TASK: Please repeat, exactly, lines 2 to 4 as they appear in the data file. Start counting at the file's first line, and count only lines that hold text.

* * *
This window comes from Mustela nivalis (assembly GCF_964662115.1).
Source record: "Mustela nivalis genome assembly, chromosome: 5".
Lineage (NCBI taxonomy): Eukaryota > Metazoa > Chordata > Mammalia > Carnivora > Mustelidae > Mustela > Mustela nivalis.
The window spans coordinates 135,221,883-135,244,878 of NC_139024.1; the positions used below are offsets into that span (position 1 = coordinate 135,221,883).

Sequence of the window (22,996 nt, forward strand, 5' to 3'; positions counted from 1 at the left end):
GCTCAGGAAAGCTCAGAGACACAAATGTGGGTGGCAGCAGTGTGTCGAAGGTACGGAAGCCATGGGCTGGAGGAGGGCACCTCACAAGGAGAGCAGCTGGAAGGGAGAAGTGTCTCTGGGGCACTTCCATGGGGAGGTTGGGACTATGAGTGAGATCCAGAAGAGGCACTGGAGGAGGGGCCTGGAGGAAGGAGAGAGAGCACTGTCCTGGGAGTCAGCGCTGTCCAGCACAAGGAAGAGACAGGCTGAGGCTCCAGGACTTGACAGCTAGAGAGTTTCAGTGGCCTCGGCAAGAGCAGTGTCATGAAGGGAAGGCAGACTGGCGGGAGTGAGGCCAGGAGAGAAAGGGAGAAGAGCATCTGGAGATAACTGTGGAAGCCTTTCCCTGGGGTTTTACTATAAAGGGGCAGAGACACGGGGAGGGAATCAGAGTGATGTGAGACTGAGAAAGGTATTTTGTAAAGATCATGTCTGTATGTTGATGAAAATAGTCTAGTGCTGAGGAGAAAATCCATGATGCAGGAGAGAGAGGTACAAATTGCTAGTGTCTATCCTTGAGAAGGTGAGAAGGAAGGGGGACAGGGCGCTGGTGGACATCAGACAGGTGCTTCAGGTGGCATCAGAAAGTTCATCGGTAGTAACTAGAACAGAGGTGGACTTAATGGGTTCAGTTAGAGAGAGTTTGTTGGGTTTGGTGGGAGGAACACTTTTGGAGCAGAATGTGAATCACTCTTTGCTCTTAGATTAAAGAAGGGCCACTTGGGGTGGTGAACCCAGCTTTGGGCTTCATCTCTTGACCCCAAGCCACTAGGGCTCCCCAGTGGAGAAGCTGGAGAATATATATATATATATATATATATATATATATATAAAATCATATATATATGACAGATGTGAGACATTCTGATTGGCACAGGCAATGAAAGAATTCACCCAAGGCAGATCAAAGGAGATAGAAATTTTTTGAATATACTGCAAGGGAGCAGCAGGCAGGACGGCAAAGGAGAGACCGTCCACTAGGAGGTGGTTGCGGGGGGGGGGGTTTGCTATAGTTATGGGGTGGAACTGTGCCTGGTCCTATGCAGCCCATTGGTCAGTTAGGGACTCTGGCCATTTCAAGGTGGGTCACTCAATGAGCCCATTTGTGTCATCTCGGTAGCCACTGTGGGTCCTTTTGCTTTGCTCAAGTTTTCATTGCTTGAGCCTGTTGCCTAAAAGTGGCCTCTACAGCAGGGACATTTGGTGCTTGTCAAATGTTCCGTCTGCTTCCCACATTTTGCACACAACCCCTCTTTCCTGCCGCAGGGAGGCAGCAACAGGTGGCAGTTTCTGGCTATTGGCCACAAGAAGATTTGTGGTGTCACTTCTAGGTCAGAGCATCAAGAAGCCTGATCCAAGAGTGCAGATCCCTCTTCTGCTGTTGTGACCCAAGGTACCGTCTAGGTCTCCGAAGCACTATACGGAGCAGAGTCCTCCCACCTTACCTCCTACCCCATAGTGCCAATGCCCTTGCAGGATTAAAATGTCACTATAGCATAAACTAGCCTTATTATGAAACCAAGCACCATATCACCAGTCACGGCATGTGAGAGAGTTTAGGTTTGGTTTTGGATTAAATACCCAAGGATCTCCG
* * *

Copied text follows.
Source record: "Mustela nivalis genome assembly, chromosome: 5".
Lineage (NCBI taxonomy): Eukaryota > Metazoa > Chordata > Mammalia > Carnivora > Mustelidae > Mustela > Mustela nivalis.
The window spans coordinates 135,221,883-135,244,878 of NC_139024.1; the positions used below are offsets into that span (position 1 = coordinate 135,221,883).